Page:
A smoker may quit temporarily for the sake of a significant other, but he will feel as if he is depriving himself of something he truly wants. This feeling of deprivation will ultimately cause him to return to smoking. All that has to happen is for the person who he quit for to do something wrong, or just disappoint him. His response will be, "I deprived myself of my cigarettes for you and look how you pay me back! I'll show you, I will take a cigarette!" He will show them nothing. He is the one who will return to smoking and suffer the consequences. He will either smoke until it kills him or have to quit again. Neither alternative will be pleasant.

It is imperative for him to come to the realization that the primary benefactor in his giving up smoking is himself. True, his family and friends will benefit, but he will feel happier, healthier, calmer and in control of his life. This results in pride and a greatly improved self-esteem. Instead of feeling deprived of cigarettes, he will feel good about himself and appreciative to have been able to break free from such a dirty, deadly, powerful addiction.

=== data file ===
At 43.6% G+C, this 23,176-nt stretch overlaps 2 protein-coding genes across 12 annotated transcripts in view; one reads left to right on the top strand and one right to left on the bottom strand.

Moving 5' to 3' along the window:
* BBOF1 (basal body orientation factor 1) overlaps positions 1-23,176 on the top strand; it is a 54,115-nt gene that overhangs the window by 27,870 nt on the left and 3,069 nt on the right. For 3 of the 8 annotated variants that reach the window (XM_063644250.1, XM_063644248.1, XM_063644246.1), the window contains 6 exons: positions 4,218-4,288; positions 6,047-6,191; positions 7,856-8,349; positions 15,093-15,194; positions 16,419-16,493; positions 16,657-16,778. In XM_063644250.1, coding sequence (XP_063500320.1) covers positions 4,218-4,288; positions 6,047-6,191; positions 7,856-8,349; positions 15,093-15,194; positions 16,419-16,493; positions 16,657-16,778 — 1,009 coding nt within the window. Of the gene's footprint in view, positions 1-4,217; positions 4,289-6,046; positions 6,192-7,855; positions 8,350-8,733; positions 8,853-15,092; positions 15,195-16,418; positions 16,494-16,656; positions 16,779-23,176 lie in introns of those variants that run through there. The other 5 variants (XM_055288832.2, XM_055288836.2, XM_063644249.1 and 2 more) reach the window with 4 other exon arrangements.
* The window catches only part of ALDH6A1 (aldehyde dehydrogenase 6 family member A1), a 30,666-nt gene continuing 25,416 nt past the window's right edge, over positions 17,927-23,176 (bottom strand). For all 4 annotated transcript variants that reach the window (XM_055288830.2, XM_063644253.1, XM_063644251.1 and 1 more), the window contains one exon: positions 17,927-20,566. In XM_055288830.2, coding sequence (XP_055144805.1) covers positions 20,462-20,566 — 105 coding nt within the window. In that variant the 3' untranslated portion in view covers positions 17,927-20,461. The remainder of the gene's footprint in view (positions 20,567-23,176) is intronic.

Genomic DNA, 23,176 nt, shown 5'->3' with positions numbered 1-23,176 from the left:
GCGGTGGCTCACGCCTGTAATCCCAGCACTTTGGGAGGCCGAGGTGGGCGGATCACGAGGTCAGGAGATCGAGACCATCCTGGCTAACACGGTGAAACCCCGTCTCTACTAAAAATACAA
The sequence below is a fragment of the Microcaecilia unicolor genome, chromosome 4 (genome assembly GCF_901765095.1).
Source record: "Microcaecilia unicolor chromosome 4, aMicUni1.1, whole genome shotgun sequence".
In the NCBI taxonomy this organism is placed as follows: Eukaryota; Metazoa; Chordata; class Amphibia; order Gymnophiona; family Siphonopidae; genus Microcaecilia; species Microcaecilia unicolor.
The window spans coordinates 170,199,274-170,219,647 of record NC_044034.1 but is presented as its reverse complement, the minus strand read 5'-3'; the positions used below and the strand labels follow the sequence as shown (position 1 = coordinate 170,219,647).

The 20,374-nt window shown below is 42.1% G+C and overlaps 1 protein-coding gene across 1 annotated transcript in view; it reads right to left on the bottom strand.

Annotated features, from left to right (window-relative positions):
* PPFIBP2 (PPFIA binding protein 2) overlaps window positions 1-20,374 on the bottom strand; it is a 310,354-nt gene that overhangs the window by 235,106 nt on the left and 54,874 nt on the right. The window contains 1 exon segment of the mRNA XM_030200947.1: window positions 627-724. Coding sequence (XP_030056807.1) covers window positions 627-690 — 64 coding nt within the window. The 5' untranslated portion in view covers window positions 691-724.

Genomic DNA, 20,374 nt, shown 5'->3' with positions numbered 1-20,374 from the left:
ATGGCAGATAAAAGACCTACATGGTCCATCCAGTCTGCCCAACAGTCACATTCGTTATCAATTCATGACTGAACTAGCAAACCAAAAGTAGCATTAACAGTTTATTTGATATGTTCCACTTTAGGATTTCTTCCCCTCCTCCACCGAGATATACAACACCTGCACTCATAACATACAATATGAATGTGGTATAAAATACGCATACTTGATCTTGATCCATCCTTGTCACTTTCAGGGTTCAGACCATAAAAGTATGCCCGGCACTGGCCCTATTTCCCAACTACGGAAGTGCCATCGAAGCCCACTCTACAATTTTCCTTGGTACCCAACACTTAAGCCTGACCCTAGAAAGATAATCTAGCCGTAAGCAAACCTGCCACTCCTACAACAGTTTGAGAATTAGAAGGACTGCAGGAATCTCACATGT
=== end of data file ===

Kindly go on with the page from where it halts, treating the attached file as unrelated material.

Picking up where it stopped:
So, always keep in mind that you quit smoking for you. Even if no one else offers praise or encouragement, pat yourself on the back for taking such good care of yourself. Realize how good you are to yourself for having broken free from such a destructive addiction. Be proud and remember - NEVER TAKE ANOTHER PUFF!

Joel
Quote
Share

Joel
Joel

December 2nd, 2005, 8:45 pm #15

You cannot quit smoking for others. On the same token, you should never go back to smoking because of an act of another person also. I saw a post from a person who was angery at her boyfriend and because of an altercation considered taking a cigarette. Often the thought process involved in such an act is that you will hurt the other person if you take a cigarette. It is then considered a retaliatory response to a wrong inflicted by another individual.